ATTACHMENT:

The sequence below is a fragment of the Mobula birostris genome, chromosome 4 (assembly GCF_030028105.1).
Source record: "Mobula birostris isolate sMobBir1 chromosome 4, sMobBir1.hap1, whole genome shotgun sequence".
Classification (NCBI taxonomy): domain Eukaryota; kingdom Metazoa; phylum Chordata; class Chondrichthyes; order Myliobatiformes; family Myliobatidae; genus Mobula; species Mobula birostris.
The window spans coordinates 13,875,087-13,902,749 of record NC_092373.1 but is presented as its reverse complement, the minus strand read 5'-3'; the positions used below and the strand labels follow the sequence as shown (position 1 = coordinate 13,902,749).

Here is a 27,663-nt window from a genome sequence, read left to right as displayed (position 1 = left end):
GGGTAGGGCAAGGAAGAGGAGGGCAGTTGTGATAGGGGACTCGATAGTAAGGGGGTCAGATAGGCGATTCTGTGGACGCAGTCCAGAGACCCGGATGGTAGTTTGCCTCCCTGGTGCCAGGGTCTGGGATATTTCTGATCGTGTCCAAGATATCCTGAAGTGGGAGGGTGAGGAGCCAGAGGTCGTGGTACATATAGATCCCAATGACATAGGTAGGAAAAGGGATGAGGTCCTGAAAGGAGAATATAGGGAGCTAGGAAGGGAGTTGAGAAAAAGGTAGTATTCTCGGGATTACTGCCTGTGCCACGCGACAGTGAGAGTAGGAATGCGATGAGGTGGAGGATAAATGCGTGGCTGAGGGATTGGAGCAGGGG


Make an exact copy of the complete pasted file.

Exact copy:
The sequence below is a fragment of the Mobula birostris genome, chromosome 4 (assembly GCF_030028105.1).
Source record: "Mobula birostris isolate sMobBir1 chromosome 4, sMobBir1.hap1, whole genome shotgun sequence".
Classification (NCBI taxonomy): domain Eukaryota; kingdom Metazoa; phylum Chordata; class Chondrichthyes; order Myliobatiformes; family Myliobatidae; genus Mobula; species Mobula birostris.
The window spans coordinates 13,875,087-13,902,749 of record NC_092373.1 but is presented as its reverse complement, the minus strand read 5'-3'; the positions used below and the strand labels follow the sequence as shown (position 1 = coordinate 13,902,749).

Here is a 27,663-nt window from a genome sequence, read left to right as displayed (position 1 = left end):
GGGTAGGGCAAGGAAGAGGAGGGCAGTTGTGATAGGGGACTCGATAGTAAGGGGGTCAGATAGGCGATTCTGTGGACGCAGTCCAGAGACCCGGATGGTAGTTTGCCTCCCTGGTGCCAGGGTCTGGGATATTTCTGATCGTGTCCAAGATATCCTGAAGTGGGAGGGTGAGGAGCCAGAGGTCGTGGTACATATAGATCCCAATGACATAGGTAGGAAAAGGGATGAGGTCCTGAAAGGAGAATATAGGGAGCTAGGAAGGGAGTTGAGAAAAAGGTAGTATTCTCGGGATTACTGCCTGTGCCACGCGACAGTGAGAGTAGGAATGCGATGAGGTGGAGGATAAATGCGTGGCTGAGGGATTGGAGCAGGGG